Did the Red Sox Receive Damaged Goods in the Theo Epstein Trade?
The Boston Red Sox are exploring their options to fix a to fix a sticky situation regarding compensation for former general manager and current Chicago Cubs president Theo Epstein, including appealing to MLB commissioner Bud Selig.
The issue derives from an injury to Chris Carpenter, the pitching prospect whom the Red Sox received as compensation for Epstein, that had somehow escaped the Red Sox and Cubs’ respective medical staffs. Carpenter had passed the Red Sox physical, but on Thursday underwent surgery to remove bone spurs in his throwing elbow.
When Epstein, who still had one year left on his contract with the Red Sox, left for the Cubs in October, the Red Sox reportedly wanted starting pitcher Matt Garza or shortstop Starlin Castro in exchange, not just a prospect and cash. The Cubs were unwilling to part with neither ace nor all-star, and thus the Sox had to settle for Carpenter.
The question, at least from the Red Sox perspective, comes down to this: Did the Cubs act in good faith when sending Carpenter to Boston? One can argue that honesty or deceit doesn’t enter into the equation. The Red Sox scouts knew what they were getting, and the Red Sox medical staff should have seen this coming. And if they did, they should have said Carpenter failed the physical. Bone spurs don’t just show up out of the blue; they develop over time and can be found well before something more serious develops, like a need for surgery. Carpenter also spent time on disabled list last year with a forearm strain, a prelude of some sorts to more serious elbow problems like bone spurs.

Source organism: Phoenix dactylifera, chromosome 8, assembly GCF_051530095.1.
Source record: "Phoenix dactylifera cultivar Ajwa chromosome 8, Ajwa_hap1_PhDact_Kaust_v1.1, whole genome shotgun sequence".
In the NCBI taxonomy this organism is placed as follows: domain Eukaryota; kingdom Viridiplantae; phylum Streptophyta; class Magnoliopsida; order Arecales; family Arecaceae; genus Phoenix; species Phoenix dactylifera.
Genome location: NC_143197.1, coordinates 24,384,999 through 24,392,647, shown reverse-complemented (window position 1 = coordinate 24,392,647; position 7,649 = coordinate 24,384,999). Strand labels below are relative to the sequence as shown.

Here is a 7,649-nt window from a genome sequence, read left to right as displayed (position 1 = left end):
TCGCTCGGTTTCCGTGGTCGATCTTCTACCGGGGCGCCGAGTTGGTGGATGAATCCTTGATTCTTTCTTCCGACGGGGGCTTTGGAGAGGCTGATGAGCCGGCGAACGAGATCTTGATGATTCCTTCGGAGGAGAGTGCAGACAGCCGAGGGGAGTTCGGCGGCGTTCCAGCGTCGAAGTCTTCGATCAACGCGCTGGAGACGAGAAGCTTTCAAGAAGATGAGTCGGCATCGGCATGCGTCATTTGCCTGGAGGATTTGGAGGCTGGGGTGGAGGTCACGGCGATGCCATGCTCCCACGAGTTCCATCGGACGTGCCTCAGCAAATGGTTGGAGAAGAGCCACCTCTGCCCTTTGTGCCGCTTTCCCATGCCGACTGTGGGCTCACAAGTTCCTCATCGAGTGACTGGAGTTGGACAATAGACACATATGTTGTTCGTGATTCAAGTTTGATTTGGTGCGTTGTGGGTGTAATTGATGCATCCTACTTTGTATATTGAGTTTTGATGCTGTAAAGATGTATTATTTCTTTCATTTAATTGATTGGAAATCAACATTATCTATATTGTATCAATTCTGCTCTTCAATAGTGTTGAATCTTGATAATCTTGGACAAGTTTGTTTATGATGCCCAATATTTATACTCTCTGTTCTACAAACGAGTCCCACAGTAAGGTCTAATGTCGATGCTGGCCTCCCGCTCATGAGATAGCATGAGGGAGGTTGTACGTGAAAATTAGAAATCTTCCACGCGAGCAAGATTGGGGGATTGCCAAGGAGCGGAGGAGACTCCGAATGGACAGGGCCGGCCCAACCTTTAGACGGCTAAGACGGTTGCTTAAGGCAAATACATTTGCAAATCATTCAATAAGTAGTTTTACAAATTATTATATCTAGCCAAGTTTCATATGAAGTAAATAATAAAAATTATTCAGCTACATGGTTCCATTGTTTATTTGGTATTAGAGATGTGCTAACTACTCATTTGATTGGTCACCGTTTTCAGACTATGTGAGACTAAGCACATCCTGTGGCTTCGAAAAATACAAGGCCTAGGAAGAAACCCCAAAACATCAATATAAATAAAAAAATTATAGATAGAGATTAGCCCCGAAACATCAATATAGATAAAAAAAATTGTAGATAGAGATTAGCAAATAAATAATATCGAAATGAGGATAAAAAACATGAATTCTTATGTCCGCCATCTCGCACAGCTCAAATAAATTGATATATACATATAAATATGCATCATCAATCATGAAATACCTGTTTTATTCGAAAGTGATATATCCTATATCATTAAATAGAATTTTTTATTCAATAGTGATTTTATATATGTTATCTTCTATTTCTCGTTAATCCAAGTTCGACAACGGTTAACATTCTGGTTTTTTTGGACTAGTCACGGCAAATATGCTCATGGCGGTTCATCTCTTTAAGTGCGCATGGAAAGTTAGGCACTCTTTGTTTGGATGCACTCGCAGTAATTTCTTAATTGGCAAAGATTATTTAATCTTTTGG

Commissioner Selig took a spectator’s approach to these negotiations over the winter, but now may be forced to act swiftly. The idea is that the Red Sox would like someone in addition to or to replace Carpenter, but if you see it the way Bruce Levine of ESPN.com sees it, “compensation of a player for a front-office person never has made sense” and “Selig should have the Cubs write a small check and be done with it forever.”
Whatever the solution, the Red Sox are now left to wipe some serious egg off of their collective face. This was an issue that could have been prevented as early as Fail-tember, but thanks to failures by scouts, doctors, and new general manager Ben Cherington, it has stretched into a six-month ordeal that, in some eyes, should never have been an ordeal in the first place.
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